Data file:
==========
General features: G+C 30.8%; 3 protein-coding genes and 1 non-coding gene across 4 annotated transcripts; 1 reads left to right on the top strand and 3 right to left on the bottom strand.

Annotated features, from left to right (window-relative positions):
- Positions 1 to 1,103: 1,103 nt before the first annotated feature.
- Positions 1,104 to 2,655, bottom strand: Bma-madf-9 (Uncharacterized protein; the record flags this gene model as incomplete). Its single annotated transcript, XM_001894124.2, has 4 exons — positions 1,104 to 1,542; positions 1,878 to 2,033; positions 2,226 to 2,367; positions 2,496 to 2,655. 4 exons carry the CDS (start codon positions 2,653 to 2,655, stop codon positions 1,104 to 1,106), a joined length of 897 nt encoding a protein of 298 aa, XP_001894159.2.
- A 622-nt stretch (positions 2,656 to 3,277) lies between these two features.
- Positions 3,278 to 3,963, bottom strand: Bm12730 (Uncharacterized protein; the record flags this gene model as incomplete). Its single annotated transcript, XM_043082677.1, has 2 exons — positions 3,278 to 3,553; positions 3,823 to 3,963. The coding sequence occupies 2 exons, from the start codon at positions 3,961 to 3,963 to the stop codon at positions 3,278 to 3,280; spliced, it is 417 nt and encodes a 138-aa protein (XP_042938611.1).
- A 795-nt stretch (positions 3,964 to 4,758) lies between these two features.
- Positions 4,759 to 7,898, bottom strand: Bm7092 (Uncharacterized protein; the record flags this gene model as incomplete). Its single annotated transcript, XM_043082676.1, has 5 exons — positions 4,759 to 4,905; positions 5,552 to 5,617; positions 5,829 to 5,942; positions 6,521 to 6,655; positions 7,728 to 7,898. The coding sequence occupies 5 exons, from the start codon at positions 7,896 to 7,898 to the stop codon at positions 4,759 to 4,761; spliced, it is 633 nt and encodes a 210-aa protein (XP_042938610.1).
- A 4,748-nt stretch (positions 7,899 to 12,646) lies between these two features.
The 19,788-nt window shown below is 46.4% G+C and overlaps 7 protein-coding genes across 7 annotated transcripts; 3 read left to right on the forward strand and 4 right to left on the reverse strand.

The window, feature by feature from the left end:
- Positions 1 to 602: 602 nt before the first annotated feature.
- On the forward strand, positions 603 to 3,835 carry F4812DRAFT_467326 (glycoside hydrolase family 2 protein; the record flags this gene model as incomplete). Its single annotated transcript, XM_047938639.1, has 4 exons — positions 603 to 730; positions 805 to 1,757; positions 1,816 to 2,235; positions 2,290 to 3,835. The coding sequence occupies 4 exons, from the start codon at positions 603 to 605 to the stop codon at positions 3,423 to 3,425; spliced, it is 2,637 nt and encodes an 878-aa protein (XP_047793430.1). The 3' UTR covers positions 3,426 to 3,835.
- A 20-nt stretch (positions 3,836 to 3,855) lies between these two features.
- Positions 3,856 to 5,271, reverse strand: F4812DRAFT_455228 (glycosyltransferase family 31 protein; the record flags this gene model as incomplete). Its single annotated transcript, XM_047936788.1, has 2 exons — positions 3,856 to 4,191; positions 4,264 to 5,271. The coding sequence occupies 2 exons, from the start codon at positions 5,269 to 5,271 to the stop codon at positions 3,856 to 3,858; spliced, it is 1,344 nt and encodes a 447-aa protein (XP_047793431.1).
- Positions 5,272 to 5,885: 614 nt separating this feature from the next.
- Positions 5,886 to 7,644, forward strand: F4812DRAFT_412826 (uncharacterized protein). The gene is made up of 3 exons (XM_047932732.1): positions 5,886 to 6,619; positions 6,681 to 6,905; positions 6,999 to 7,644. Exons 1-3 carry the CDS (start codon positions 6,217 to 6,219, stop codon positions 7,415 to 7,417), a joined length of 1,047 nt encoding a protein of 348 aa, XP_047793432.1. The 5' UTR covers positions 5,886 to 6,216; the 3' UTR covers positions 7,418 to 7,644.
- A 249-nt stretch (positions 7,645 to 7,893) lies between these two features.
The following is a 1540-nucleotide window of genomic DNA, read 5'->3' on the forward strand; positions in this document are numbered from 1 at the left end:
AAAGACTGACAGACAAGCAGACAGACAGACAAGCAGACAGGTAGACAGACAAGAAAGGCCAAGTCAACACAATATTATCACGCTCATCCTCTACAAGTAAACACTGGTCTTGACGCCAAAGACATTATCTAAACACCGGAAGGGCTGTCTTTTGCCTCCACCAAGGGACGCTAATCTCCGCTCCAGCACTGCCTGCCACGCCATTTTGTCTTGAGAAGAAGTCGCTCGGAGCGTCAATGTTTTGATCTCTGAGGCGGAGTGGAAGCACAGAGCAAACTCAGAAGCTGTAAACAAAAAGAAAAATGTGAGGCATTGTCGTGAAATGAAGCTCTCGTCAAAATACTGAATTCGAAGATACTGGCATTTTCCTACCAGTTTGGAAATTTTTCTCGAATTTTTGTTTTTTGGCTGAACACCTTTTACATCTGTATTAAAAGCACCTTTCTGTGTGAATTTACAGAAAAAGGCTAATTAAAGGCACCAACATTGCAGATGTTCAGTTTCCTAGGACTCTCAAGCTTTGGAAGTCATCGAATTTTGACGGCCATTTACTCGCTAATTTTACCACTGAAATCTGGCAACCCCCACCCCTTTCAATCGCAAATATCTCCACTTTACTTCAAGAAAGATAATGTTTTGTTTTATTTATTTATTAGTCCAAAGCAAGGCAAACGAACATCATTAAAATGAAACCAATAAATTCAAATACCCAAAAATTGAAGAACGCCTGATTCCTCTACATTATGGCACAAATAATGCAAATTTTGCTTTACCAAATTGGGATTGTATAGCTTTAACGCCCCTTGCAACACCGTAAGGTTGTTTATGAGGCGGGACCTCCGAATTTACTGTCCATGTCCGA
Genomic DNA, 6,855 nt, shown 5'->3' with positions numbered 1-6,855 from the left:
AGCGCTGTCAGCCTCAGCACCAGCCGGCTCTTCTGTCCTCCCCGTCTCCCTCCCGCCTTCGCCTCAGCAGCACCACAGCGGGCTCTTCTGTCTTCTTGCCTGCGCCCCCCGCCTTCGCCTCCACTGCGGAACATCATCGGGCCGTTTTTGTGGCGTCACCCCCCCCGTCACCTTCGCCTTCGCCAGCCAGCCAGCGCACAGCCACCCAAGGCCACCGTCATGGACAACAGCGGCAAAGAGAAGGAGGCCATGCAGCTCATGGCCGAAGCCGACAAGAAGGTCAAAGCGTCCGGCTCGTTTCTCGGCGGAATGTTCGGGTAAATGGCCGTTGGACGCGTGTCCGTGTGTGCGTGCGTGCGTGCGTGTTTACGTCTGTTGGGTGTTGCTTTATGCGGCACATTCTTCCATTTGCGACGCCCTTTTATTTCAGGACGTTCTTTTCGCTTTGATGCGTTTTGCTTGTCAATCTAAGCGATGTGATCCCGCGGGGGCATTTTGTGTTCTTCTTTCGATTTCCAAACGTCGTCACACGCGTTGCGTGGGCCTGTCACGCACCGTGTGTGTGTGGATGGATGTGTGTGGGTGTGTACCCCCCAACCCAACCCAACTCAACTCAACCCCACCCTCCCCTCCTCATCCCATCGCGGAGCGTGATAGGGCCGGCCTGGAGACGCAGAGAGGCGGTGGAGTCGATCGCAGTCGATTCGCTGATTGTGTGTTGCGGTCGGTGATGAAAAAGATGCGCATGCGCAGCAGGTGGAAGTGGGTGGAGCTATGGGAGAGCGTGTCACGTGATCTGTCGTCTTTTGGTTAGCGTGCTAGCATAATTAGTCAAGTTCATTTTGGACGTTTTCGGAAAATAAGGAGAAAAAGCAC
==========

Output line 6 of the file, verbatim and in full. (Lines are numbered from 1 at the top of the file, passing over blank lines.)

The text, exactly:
- Positions 3,278 to 3,963, bottom strand: Bm12730 (Uncharacterized protein; the record flags this gene model as incomplete). Its single annotated transcript, XM_043082677.1, has 2 exons — positions 3,278 to 3,553; positions 3,823 to 3,963. The coding sequence occupies 2 exons, from the start codon at positions 3,961 to 3,963 to the stop codon at positions 3,278 to 3,280; spliced, it is 417 nt and encodes a 138-aa protein (XP_042938611.1).